Home About Browse Search
Svenska


Predation risk and the evolution of a vertebrate stress response: Parallel evolution of stress reactivity and sexual dimorphism

Vinterstare, Jerker and Ugge, Gustaf M. O. Ekelund and Hulthen, Kaj and Hegg, Alexander and Bronmark, Christer and Nilsson, Per Anders and Zellmer, Ursula Ronja and Lee, Marcus and Parssinen, Varpu and Sha, Yongcui and Bjorneras, Caroline and Zhang, Huan and Gollnisch, Raphael and Herzog, Simon D. and Hansson, Lars-Anders and Skerlep, Martin and Hu, Nan and Johansson, Emma and Langerhans, Randall Brian (2021). Predation risk and the evolution of a vertebrate stress response: Parallel evolution of stress reactivity and sexual dimorphism. Journal of Evolutionary Biology. 34 , 1554-1567
[Research article]

[img] PDF
1MB

Abstract

Predation risk is often invoked to explain variation in stress responses. Yet, the answers to several key questions remain elusive, including the following: (1) how predation risk influences the evolution of stress phenotypes, (2) the relative importance of environmental versus genetic factors in stress reactivity and (3) sexual dimorphism in stress physiology. To address these questions, we explored variation in stress reactivity (ventilation frequency) in a post-Pleistocene radiation of live-bearing fish, where Bahamas mosquitofish (Gambusia hubbsi) inhabit isolated blue holes that differ in predation risk. Individuals of populations coexisting with predators exhibited similar, relatively low stress reactivity as compared to low-predation populations. We suggest that this dampened stress reactivity has evolved to reduce energy expenditure in environments with frequent and intense stressors, such as piscivorous fish. Importantly, the magnitude of stress responses exhibited by fish from high-predation sites in the wild changed very little after two generations of laboratory rearing in the absence of predators. By comparison, low-predation populations exhibited greater among-population variation and larger changes subsequent to laboratory rearing. These low-predation populations appear to have evolved more dampened stress responses in blue holes with lower food availability. Moreover, females showed a lower ventilation frequency, and this sexual dimorphism was stronger in high-predation populations. This may reflect a greater premium placed on energy efficiency in live-bearing females, especially under high-predation risk where females show higher fecundities. Altogether, by demonstrating parallel adaptive divergence in stress reactivity, we highlight how energetic trade-offs may mould the evolution of the vertebrate stress response under varying predation risk and resource availability.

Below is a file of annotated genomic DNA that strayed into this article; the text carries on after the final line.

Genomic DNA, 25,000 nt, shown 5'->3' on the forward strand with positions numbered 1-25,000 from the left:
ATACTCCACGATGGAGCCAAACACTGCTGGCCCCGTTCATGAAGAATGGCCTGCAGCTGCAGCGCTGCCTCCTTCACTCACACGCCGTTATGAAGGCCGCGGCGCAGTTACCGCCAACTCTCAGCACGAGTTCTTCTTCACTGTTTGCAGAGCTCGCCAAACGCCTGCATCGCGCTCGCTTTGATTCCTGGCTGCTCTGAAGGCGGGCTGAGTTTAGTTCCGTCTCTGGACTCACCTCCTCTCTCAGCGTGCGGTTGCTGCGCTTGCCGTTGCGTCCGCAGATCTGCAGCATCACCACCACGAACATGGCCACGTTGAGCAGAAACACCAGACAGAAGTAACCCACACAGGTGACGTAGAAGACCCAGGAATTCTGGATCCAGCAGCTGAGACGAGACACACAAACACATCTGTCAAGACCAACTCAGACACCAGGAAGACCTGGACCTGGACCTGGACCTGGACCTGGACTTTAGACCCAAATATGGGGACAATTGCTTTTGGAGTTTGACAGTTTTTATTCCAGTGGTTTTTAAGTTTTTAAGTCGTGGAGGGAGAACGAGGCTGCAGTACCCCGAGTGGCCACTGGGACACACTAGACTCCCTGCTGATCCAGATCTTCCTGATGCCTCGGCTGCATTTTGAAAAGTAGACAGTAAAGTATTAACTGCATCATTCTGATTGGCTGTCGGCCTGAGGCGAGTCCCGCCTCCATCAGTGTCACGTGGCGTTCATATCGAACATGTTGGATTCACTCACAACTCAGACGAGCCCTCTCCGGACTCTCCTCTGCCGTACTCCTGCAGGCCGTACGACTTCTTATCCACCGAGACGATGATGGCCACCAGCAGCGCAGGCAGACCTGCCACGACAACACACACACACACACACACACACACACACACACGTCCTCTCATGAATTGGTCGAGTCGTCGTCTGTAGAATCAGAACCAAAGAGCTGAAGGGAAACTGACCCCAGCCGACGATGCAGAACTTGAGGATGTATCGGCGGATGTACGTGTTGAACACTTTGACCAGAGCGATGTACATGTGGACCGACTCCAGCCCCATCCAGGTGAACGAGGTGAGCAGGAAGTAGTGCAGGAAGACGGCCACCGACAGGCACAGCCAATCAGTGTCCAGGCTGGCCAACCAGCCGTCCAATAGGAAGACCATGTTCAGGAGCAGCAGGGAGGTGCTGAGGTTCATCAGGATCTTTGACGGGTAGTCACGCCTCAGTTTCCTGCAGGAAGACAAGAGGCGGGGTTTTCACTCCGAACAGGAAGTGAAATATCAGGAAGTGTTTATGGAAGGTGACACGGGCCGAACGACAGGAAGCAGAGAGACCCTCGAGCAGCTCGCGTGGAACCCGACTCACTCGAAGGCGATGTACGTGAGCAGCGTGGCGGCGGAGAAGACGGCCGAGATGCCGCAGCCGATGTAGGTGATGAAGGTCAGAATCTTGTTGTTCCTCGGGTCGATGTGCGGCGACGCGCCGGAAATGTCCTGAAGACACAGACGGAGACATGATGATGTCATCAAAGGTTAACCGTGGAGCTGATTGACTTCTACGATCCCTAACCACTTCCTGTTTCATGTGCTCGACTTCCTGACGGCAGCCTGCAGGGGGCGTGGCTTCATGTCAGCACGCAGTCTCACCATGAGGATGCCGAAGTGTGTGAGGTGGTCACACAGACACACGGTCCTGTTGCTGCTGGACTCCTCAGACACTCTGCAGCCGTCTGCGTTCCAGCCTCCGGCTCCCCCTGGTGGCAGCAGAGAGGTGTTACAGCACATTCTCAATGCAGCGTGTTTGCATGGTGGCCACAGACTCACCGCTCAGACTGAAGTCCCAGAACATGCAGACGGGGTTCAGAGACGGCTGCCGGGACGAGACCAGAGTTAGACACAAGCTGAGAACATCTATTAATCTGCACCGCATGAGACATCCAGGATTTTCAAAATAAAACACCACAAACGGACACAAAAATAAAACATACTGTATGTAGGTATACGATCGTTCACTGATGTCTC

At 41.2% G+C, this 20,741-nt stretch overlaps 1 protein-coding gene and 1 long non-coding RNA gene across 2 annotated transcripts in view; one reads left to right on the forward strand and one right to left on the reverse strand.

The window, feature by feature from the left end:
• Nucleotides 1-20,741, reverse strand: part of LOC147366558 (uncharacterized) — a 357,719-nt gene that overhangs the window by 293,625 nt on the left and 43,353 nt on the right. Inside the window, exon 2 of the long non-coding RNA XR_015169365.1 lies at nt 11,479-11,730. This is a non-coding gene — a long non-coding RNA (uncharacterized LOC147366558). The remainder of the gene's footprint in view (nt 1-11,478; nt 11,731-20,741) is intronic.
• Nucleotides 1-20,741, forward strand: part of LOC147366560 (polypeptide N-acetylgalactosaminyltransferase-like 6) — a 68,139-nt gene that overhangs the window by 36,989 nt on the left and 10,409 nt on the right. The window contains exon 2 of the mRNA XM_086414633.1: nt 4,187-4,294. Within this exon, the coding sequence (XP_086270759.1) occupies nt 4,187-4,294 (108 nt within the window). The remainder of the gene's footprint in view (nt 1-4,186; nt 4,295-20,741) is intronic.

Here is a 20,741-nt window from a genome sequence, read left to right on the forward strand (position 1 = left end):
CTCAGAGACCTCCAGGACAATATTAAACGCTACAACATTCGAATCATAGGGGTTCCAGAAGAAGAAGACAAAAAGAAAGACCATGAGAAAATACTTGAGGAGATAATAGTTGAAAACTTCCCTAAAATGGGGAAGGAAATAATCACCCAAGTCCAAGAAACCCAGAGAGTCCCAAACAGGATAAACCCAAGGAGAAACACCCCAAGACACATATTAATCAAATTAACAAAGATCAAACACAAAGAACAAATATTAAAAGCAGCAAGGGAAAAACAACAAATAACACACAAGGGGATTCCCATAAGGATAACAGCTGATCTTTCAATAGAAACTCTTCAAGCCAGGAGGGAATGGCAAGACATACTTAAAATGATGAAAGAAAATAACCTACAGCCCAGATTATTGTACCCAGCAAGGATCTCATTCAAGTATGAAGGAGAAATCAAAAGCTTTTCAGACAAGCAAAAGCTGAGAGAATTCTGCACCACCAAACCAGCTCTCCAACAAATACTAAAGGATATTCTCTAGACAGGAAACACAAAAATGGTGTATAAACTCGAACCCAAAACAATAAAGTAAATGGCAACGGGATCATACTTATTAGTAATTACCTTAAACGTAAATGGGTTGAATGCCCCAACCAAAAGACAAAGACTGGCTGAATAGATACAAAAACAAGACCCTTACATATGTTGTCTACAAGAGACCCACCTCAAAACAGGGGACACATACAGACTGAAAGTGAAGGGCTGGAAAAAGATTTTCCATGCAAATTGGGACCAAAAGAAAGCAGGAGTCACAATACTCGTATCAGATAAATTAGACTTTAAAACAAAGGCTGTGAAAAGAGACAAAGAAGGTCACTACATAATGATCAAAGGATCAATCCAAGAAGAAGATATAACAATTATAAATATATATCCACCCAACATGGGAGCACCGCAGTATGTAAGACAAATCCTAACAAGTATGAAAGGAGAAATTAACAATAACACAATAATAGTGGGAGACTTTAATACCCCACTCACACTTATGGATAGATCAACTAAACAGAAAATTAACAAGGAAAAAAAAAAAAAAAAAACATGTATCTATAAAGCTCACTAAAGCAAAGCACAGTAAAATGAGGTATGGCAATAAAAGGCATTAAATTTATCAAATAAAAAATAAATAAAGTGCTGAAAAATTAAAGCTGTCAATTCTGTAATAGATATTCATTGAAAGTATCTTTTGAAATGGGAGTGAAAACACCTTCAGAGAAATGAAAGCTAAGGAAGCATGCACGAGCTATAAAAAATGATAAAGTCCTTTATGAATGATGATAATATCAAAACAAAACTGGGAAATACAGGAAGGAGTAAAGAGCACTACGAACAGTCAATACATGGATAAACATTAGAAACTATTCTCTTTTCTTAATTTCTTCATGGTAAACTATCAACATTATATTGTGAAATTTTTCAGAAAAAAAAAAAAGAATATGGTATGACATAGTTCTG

Authors/Creators:Vinterstare, Jerker and Ugge, Gustaf M. O. Ekelund and Hulthen, Kaj and Hegg, Alexander and Bronmark, Christer and Nilsson, Per Anders and Zellmer, Ursula Ronja and Lee, Marcus and Parssinen, Varpu and Sha, Yongcui and Bjorneras, Caroline and Zhang, Huan and Gollnisch, Raphael and Herzog, Simon D. and Hansson, Lars-Anders and Skerlep, Martin and Hu, Nan and Johansson, Emma and Langerhans, Randall Brian
Title:Predation risk and the evolution of a vertebrate stress response: Parallel evolution of stress reactivity and sexual dimorphism
Series Name/Journal:Journal of Evolutionary Biology
Year of publishing :2021
Volume:34
Page range:1554-1567
Number of Pages:14
Publisher:WILEY
ISSN:1010-061X
Language:English
Publication Type:Research article
Article category:Scientific peer reviewed
Version:Published version
Copyright:Creative Commons: Attribution 4.0
Full Text Status:Public
Subjects:(A) Swedish standard research categories 2011 > 1 Natural sciences > 106 Biological Sciences (Medical to be 3 and Agricultural to be 4) > Evolutionary Biology
Keywords:bahamas mosquitofish, poeciliidae, predation risk, predator-prey interactions, resource availability, sexual dimorphism, stress physiology, stress response, trade-offs, ventilation frequency
URN:NBN:urn:nbn:se:slu:epsilon-p-115562
Permanent URL:
http://urn.kb.se/resolve?urn=urn:nbn:se:slu:epsilon-p-115562
Additional ID:
Type of IDID
DOI10.1111/jeb.13918
Web of Science (WoS)000695019600001
ID Code:26751
Deposited By: SLUpub Connector
Deposited On:19 Jan 2022 15:25
Metadata Last Modified:19 Jan 2022 15:31

Repository Staff Only: item control page

Downloads

Downloads per year (since September 2012)

View more statistics

Downloads
Hits